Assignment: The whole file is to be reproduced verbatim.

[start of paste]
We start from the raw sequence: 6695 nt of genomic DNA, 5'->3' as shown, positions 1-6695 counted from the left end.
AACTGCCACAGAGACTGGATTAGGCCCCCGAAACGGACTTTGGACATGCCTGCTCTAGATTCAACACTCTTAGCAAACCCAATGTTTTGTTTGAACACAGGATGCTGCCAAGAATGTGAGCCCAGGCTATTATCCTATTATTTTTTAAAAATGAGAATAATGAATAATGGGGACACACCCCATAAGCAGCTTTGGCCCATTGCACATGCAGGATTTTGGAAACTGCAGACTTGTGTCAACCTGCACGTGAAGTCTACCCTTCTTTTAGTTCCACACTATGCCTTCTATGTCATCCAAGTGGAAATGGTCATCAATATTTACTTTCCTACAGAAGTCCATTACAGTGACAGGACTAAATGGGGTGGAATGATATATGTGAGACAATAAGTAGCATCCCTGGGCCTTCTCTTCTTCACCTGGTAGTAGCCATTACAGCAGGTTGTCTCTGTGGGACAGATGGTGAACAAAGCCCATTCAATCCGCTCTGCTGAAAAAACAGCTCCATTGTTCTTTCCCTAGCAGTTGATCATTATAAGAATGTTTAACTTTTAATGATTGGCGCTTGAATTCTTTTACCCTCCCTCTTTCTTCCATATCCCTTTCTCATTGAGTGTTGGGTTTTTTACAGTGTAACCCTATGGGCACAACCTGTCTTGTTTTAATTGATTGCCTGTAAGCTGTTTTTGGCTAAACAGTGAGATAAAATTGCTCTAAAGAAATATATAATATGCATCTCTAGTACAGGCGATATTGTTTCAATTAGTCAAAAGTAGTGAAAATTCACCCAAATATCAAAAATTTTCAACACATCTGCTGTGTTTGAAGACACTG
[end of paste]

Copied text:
We start from the raw sequence: 6695 nt of genomic DNA, 5'->3' as shown, positions 1-6695 counted from the left end.
AACTGCCACAGAGACTGGATTAGGCCCCCGAAACGGACTTTGGACATGCCTGCTCTAGATTCAACACTCTTAGCAAACCCAATGTTTTGTTTGAACACAGGATGCTGCCAAGAATGTGAGCCCAGGCTATTATCCTATTATTTTTTAAAAATGAGAATAATGAATAATGGGGACACACCCCATAAGCAGCTTTGGCCCATTGCACATGCAGGATTTTGGAAACTGCAGACTTGTGTCAACCTGCACGTGAAGTCTACCCTTCTTTTAGTTCCACACTATGCCTTCTATGTCATCCAAGTGGAAATGGTCATCAATATTTACTTTCCTACAGAAGTCCATTACAGTGACAGGACTAAATGGGGTGGAATGATATATGTGAGACAATAAGTAGCATCCCTGGGCCTTCTCTTCTTCACCTGGTAGTAGCCATTACAGCAGGTTGTCTCTGTGGGACAGATGGTGAACAAAGCCCATTCAATCCGCTCTGCTGAAAAAACAGCTCCATTGTTCTTTCCCTAGCAGTTGATCATTATAAGAATGTTTAACTTTTAATGATTGGCGCTTGAATTCTTTTACCCTCCCTCTTTCTTCCATATCCCTTTCTCATTGAGTGTTGGGTTTTTTACAGTGTAACCCTATGGGCACAACCTGTCTTGTTTTAATTGATTGCCTGTAAGCTGTTTTTGGCTAAACAGTGAGATAAAATTGCTCTAAAGAAATATATAATATGCATCTCTAGTACAGGCGATATTGTTTCAATTAGTCAAAAGTAGTGAAAATTCACCCAAATATCAAAAATTTTCAACACATCTGCTGTGTTTGAAGACACTG